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La Symphonie Pathétique (1928)

Having regained some of the respect and admiration he had lost in the Siki debacle and retired from the ring for good, Carpentier made a comeback on the silver screen. His first post-retirement role was in a French film, La Symphonie Pathétique, directed by Henri Etiévant and Marius Nalpas, in 1928. In keeping with his ongoing practice of playing parts that were in some sense autobiographical, Carpentier played an aviator in uniform (as he had in The Wonder Man). The story, based on a novel by Léo Durand, is set in Algeria, where the outside shots were in fact filmed, and seems to have been inspired by the “sheik” vogue in cinema following the great success of Rudolph Valentino earlier in the decade. The plot is summarized as follows:

The officer-aviator Paul Roland falls in love with a young Algerian, Zetzaïa, but the day they are engaged, she is kidnapped by the cruel Mouloud, her uncle, who opposes the marriage. With the help of the rich Fanny Arwood, Paul is nicely set up in life, but Fanny tries to separate him from Beatrice Hamilton, his new love and soon-to-be wife. Zetzaïa having asked for his help, Paul rushes to her side, but Fanny Arwood reveals the fact of his impending marriage. Zetzaïa dies of a broken heart and Paul returns to Beatrice.[1]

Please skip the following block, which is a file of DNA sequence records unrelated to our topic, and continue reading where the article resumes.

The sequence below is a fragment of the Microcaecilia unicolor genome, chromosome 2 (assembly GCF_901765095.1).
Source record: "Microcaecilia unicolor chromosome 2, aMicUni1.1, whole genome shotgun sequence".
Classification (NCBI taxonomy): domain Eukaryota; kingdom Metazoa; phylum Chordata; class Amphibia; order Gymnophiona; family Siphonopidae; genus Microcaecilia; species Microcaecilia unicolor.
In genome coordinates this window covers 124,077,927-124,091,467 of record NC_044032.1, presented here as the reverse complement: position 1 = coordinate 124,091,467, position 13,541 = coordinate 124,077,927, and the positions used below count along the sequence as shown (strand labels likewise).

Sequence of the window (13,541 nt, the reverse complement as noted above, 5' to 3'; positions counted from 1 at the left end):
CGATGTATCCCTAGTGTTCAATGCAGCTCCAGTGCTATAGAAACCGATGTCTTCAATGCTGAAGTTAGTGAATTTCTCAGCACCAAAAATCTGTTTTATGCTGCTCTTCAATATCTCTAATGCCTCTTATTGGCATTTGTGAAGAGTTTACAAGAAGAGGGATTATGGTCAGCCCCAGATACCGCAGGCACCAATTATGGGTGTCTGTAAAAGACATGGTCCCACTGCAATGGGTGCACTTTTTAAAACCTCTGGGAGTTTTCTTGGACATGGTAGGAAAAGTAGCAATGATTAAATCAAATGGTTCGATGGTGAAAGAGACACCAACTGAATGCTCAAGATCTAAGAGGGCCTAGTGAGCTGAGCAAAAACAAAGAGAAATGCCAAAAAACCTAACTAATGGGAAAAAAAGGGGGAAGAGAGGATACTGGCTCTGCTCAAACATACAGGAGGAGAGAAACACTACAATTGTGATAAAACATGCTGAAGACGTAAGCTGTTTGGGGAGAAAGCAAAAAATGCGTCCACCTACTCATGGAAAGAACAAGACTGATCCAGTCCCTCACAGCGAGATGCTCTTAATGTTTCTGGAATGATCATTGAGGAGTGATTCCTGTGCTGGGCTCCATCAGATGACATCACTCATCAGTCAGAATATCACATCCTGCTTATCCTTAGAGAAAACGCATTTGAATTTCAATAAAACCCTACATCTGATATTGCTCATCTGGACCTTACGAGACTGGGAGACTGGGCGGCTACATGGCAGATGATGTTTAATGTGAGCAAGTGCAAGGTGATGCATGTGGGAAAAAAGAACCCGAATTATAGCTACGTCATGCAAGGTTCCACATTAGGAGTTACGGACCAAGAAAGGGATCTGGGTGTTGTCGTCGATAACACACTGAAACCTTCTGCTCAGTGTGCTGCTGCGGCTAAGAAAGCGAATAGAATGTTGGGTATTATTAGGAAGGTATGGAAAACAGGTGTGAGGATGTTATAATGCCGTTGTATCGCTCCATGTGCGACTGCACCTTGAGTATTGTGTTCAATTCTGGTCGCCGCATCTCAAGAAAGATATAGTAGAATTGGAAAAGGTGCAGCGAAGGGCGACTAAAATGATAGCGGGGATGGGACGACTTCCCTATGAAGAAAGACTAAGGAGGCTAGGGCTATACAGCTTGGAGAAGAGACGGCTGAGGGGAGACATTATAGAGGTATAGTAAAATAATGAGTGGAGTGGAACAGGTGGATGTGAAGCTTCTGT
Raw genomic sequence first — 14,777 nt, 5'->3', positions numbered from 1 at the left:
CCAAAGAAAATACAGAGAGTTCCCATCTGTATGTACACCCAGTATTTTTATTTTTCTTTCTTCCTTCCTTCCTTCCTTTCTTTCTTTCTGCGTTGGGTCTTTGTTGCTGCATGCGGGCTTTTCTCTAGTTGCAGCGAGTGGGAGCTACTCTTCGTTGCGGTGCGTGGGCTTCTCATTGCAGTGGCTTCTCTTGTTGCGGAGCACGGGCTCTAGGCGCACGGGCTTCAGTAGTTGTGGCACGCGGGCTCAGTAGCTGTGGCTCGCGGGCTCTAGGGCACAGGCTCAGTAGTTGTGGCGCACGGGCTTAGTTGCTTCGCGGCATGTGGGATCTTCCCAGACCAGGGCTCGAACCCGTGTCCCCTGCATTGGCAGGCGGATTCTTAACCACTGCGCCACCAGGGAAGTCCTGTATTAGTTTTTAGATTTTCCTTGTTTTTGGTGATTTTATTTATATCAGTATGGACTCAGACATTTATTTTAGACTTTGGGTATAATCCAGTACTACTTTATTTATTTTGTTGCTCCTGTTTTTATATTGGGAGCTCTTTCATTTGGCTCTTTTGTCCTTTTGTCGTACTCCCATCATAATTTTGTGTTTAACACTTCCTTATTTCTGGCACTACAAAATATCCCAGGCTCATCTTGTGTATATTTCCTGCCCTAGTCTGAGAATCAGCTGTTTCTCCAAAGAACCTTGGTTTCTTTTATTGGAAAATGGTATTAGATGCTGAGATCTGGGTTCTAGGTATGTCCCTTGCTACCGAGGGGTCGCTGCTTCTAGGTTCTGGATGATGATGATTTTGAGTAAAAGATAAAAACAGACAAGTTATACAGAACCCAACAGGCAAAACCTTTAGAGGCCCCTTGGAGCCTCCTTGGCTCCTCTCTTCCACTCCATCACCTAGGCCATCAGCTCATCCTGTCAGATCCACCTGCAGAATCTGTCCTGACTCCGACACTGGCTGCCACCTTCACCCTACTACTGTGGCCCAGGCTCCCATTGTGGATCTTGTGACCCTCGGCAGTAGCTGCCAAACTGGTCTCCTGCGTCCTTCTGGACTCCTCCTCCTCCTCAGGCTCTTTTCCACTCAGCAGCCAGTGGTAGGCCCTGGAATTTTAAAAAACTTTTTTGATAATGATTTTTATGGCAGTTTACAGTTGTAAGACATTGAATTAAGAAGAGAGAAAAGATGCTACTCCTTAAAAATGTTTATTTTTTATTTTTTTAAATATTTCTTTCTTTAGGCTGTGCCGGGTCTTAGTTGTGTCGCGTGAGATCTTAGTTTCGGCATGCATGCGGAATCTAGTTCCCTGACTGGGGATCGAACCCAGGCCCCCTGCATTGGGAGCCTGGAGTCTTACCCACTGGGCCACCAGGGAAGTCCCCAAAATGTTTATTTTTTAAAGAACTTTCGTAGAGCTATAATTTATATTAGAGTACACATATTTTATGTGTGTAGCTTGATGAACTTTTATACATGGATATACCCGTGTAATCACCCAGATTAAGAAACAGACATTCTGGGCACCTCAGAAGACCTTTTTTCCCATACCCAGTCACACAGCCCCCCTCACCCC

Carpentier’s return to the screen was well received; he was described as “the star of the production… a young leading man who is appealing, cosmopolitan and athletic.”[2] In other words, his performance underscores the qualities already conventionally attributed to the real-life Carpentier. According to at least one critic, Carpentier’s excellent performance in the film reflected well not only on him but on France. Carpentier the actor, it seems, was as much a symbol of France as Carpentier the boxer had been:

The few foreign spectators who were able to watch the first available footage from the film were enthusiastic about the allure, the acting and the athletic prowess of our national champion… They consider that Georges Carpentier will be as great a revelation in this film, as Josephine Baker was in her formidable success in The Siren of the Tropics […][3]

[1]This summary come from an unidentified document (a fiche of some sort from the Film Archives in Bois-d’Arcy) reproduced by Haÿ, 182. Return to text

[2]Haÿ, 183, citing an unsigned article from Cinéma (15 June 1928). Return to text

[3]Haÿ, 183, citing an unsigned article from Cinéma (15 June 1928). Return to text